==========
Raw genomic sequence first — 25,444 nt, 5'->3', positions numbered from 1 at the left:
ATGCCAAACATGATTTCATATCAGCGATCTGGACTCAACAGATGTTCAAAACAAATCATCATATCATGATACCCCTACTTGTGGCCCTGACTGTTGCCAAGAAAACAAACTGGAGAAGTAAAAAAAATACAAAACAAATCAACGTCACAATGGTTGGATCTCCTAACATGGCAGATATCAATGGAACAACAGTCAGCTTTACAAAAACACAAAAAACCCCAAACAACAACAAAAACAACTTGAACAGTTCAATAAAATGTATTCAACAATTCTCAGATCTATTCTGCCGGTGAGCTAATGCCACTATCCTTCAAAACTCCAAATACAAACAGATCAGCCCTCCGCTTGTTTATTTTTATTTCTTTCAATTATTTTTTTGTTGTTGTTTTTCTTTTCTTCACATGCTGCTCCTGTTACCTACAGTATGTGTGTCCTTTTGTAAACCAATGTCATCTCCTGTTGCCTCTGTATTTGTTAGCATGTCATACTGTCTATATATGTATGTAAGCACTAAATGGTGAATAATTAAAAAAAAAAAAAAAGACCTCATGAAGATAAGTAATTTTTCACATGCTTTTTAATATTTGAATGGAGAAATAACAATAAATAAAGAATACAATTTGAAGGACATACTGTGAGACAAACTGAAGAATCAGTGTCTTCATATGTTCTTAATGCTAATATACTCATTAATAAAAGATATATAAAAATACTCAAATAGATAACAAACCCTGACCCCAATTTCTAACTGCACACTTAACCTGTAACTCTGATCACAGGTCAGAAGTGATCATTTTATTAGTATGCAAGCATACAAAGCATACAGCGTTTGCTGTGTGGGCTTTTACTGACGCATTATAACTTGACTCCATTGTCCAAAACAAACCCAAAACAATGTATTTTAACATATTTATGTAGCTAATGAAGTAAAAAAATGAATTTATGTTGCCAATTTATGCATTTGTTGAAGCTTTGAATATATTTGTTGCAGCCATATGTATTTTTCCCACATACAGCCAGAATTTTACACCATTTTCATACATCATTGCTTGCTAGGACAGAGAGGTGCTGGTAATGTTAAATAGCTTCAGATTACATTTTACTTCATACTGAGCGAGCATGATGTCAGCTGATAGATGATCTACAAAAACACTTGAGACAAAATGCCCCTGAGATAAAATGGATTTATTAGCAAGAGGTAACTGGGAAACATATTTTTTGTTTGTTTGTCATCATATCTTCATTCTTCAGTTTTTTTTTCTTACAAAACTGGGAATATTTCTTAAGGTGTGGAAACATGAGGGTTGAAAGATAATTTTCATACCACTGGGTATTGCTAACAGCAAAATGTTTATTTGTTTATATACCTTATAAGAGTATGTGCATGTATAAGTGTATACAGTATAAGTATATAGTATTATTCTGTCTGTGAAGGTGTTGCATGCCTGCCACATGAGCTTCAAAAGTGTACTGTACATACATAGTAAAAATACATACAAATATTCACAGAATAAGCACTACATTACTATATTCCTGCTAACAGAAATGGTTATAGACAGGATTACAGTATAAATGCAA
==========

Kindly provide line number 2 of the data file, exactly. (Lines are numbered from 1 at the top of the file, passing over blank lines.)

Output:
ATGCCAAACATGATTTCATATCAGCGATCTGGACTCAACAGATGTTCAAAACAAATCATCATATCATGATACCCCTACTTGTGGCCCTGACTGTTGCCAAGAAAACAAACTGGAGAAGTAAAAAAAATACAAAACAAATCAACGTCACAATGGTTGGATCTCCTAACATGGCAGATATCAATGGAACAACAGTCAGCTTTACAAAAACACAAAAAACCCCAAACAACAACAAAAACAACTTGAACAGTTCAATAAAATGTATTCAACAATTCTCAGATCTATTCTGCCGGTGAGCTAATGCCACTATCCTTCAAAACTCCAAATACAAACAGATCAGCCCTCCGCTTGTTTATTTTTATTTCTTTCAATTATTTTTTTGTTGTTGTTTTTCTTTTCTTCACATGCTGCTCCTGTTACCTACAGTATGTGTGTCCTTTTGTAAACCAATGTCATCTCCTGTTGCCTCTGTATTTGTTAGCATGTCATACTGTCTATATATGTATGTAAGCACTAAATGGTGAATAATTAAAAAAAAAAAAAAAGACCTCATGAAGATAAGTAATTTTTCACATGCTTTTTAATATTTGAATGGAGAAATAACAATAAATAAAGAATACAATTTGAAGGACATACTGTGAGACAAACTGAAGAATCAGTGTCTTCATATGTTCTTAATGCTAATATACTCATTAATAAAAGATATATAAAAATACTCAAATAGATAACAAACCCTGACCCCAATTTCTAACTGCACACTTAACCTGTAACTCTGATCACAGGTCAGAAGTGATCATTTTATTAGTATGCAAGCATACAAAGCATACAGCGTTTGCTGTGTGGGCTTTTACTGACGCATTATAACTTGACTCCATTGTCCAAAACAAACCCAAAACAATGTATTTTAACATATTTATGTAGCTAATGAAGTAAAAAAATGAATTTATGTTGCCAATTTATGCATTTGTTGAAGCTTTGAATATATTTGTTGCAGCCATATGTATTTTTCCCACATACAGCCAGAATTTTACACCATTTTCATACATCATTGCTTGCTAGGACAGAGAGGTGCTGGTAATGTTAAATAGCTTCAGATTACATTTTACTTCATACTGAGCGAGCATGATGTCAGCTGATAGATGATCTACAAAAACACTTGAGACAAAATGCCCCTGAGATAAAATGGATTTATTAGCAAGAGGTAACTGGGAAACATATTTTTTGTTTGTTTGTCATCATATCTTCATTCTTCAGTTTTTTTTTCTTACAAAACTGGGAATATTTCTTAAGGTGTGGAAACATGAGGGTTGAAAGATAATTTTCATACCACTGGGTATTGCTAACAGCAAAATGTTTATTTGTTTATATACCTTATAAGAGTATGTGCATGTATAAGTGTATACAGTATAAGTATATAGTATTATTCTGTCTGTGAAGGTGTTGCATGCCTGCCACATGAGCTTCAAAAGTGTACTGTACATACATAGTAAAAATACATACAAATATTCACAGAATAAGCACTACATTACTATATTCCTGCTAACAGAAATGGTTATAGACAGGATTACAGTATAAATGCAA